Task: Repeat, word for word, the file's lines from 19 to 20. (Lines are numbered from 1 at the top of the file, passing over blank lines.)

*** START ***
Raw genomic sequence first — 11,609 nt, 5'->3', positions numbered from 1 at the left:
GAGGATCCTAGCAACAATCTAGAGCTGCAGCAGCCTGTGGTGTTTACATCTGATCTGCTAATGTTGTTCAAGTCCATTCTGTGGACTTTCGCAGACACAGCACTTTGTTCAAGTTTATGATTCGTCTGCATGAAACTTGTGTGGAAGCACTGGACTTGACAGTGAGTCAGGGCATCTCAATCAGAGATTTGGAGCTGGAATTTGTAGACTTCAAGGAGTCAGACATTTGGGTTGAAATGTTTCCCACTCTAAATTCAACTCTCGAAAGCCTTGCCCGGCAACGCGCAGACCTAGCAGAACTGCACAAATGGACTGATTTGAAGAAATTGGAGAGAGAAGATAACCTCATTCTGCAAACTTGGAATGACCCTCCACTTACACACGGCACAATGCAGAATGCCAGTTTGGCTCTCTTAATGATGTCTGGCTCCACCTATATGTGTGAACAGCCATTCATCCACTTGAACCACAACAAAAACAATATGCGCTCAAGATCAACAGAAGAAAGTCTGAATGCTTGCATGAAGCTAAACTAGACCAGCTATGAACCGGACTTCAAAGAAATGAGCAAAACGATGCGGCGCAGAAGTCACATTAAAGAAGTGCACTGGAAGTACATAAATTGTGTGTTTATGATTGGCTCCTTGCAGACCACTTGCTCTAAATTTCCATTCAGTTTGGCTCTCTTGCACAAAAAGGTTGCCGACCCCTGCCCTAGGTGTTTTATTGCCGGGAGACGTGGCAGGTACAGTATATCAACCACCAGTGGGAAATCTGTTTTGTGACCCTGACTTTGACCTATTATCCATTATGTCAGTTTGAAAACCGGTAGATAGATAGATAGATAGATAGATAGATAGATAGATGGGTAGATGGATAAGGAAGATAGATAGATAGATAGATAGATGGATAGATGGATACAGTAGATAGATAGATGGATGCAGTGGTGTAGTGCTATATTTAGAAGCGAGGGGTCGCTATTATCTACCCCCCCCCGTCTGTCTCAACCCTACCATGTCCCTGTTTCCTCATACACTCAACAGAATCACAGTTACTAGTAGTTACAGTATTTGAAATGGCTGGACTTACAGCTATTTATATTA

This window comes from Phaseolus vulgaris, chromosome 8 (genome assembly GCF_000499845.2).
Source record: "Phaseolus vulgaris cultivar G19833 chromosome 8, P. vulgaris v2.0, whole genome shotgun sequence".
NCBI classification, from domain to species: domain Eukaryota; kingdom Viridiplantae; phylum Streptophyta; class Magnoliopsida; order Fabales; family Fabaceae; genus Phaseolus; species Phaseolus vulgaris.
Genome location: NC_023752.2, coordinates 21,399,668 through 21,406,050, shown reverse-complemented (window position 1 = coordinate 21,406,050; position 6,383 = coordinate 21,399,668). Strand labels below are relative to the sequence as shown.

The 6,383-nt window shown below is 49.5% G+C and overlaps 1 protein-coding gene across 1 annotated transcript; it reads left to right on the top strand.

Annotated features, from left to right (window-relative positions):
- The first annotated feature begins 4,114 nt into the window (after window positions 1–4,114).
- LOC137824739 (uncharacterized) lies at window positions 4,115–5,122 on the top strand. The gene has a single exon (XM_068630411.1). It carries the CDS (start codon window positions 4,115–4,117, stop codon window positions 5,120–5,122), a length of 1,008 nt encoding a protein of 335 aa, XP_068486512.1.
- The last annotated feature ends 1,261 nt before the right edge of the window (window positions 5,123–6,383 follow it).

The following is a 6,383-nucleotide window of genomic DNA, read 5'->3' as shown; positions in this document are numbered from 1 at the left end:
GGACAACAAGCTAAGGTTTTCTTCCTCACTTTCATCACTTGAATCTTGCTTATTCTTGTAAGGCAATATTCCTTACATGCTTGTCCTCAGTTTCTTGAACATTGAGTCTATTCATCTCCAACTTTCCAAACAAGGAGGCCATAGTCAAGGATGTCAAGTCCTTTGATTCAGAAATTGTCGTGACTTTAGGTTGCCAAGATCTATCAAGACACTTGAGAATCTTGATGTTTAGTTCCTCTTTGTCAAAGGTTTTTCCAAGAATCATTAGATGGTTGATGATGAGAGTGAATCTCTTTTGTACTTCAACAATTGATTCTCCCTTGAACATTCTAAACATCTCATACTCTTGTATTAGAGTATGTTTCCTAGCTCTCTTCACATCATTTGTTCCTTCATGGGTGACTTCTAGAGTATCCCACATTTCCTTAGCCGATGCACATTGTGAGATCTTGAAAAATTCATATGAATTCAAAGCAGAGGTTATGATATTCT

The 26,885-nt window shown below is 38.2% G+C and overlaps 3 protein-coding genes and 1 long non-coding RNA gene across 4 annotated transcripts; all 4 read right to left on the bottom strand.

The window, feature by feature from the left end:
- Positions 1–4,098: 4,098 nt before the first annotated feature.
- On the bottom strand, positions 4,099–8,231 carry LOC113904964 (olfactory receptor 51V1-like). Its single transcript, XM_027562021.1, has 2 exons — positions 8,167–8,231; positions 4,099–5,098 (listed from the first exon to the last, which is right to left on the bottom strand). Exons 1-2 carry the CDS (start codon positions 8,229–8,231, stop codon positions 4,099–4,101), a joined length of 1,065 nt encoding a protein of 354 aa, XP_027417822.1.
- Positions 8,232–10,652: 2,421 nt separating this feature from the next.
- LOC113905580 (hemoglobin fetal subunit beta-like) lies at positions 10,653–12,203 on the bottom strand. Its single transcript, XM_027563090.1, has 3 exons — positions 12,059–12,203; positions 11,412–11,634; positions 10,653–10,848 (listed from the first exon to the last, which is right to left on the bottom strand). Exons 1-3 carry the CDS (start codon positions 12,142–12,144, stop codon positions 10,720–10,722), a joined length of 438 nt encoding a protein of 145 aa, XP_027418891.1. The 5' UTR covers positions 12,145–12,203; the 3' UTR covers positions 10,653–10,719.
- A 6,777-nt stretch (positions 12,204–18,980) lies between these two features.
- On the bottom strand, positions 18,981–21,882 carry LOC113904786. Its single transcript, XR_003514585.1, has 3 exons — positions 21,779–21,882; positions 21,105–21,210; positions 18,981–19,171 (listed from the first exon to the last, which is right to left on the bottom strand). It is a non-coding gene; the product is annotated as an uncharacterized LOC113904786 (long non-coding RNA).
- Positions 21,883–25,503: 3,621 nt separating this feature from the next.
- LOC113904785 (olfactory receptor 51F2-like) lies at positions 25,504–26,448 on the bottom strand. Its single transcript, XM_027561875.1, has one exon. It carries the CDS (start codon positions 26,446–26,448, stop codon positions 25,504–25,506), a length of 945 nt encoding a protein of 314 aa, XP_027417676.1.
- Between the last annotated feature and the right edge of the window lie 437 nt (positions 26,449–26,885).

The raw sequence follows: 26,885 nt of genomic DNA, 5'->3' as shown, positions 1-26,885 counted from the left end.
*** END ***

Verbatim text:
- LOC113905580 (hemoglobin fetal subunit beta-like) lies at positions 10,653–12,203 on the bottom strand. Its single transcript, XM_027563090.1, has 3 exons — positions 12,059–12,203; positions 11,412–11,634; positions 10,653–10,848 (listed from the first exon to the last, which is right to left on the bottom strand). Exons 1-3 carry the CDS (start codon positions 12,142–12,144, stop codon positions 10,720–10,722), a joined length of 438 nt encoding a protein of 145 aa, XP_027418891.1. The 5' UTR covers positions 12,145–12,203; the 3' UTR covers positions 10,653–10,719.
- A 6,777-nt stretch (positions 12,204–18,980) lies between these two features.